Together, the data is truly fascinating and unique. It provides clear demonstration of how the body can still respond to training even at the extreme of the lifespan. We can see this in the clear increase in peak power output, VO2max and cycling economy, along with the supporting values in ventilation.
I’m also really intrigued by the changes in cadence with consistent training. This suggests to me that neural changes to alter cadence and muscle recruitment can also happen even with aging, and this highlights the importance of not fearing the training of older individuals in new activities.
This data also provides demonstration of the utility of the polarized training model. Marchand’s hard (RPE >15) workouts occurred generally once every two weeks throughout this time. It again emphasizes the importance of not overloading ourselves and focusing on recovery.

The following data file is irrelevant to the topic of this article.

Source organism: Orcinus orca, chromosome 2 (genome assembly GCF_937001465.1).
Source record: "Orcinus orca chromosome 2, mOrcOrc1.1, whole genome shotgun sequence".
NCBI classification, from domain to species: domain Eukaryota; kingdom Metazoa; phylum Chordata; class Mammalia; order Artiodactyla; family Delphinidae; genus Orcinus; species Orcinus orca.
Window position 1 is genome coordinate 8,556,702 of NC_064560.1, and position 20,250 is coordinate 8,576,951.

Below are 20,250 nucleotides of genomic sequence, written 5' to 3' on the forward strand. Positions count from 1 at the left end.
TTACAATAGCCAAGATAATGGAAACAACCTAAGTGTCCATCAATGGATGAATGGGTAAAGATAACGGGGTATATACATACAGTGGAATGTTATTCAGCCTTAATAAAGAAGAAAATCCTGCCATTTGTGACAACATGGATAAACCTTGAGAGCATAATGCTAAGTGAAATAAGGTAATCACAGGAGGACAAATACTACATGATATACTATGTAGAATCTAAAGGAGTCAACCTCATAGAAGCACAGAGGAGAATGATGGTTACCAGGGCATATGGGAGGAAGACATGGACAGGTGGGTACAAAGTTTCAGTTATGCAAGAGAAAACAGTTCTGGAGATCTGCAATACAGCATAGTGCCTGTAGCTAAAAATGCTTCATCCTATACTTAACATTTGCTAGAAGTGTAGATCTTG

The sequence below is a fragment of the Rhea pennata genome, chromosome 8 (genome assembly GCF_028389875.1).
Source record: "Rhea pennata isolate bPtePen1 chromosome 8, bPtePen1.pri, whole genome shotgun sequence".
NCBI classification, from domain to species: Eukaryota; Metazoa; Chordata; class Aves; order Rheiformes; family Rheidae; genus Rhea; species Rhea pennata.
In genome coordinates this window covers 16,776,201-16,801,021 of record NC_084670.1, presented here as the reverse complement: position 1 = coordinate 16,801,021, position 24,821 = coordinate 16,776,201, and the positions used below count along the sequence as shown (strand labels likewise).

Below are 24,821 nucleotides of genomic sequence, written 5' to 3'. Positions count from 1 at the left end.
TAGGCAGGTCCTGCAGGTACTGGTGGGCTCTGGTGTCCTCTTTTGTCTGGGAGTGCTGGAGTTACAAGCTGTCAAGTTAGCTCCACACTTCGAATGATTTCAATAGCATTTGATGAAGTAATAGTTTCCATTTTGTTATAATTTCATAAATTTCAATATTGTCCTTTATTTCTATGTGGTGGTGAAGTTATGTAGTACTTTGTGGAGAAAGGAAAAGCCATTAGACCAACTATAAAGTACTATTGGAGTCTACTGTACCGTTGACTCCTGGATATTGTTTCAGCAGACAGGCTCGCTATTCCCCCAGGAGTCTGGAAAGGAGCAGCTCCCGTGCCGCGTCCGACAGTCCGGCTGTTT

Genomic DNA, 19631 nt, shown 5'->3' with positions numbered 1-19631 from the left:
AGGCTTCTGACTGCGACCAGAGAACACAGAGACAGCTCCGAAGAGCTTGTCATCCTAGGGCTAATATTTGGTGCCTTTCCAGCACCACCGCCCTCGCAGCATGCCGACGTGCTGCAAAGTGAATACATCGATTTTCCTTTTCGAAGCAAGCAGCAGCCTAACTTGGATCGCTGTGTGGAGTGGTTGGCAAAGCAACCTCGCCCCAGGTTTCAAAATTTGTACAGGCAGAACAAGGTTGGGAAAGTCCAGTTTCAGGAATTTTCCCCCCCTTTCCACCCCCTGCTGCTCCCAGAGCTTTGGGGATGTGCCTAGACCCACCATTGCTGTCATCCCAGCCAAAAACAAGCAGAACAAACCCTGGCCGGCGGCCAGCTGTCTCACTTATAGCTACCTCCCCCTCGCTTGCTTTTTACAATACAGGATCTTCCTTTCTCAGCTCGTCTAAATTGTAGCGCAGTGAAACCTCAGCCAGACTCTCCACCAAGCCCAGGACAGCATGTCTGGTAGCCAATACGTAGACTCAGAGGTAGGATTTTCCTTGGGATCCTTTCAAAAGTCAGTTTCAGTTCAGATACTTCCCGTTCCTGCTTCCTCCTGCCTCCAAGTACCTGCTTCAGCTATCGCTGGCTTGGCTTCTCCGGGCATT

The beauty of the numbers means a lot to me as a cyclist as I approach turning 50 myself in 2018, still less than half of Marchand’s first record! It gives me clear demonstration that the body CAN always still respond to training, especially smart and appropriate training, and that this process never really ends.
Hopefully this inspires you the same way that it inspired me. Smart training can always maximize your performance and enjoyment of this wonderful sport!
Ride strong and ride fast!
Billat V, Dhonneur G, Mille-Hamard L, et al (2017) Case Studies in Physiology: Maximal oxygen consumption and performance in a centenarian cyclist. J Appl Physiol 122:430–434 . doi: 10.1152/japplphysiol.00569.2016
Stephen Cheung is a Canada Research Chair at Brock University, and has published over 100 scientific articles and book chapters dealing with the effects of thermal and hypoxic stress on human physiology and performance. Stephen’s new book “Cycling Science” with Dr. Mikel Zabala from the Movistar Pro Cycling Team has just hit the bookshelves this summer, following up Cutting-Edge Cycling written with Hunter Allen.
Stephen can be reached for comments at [email protected] .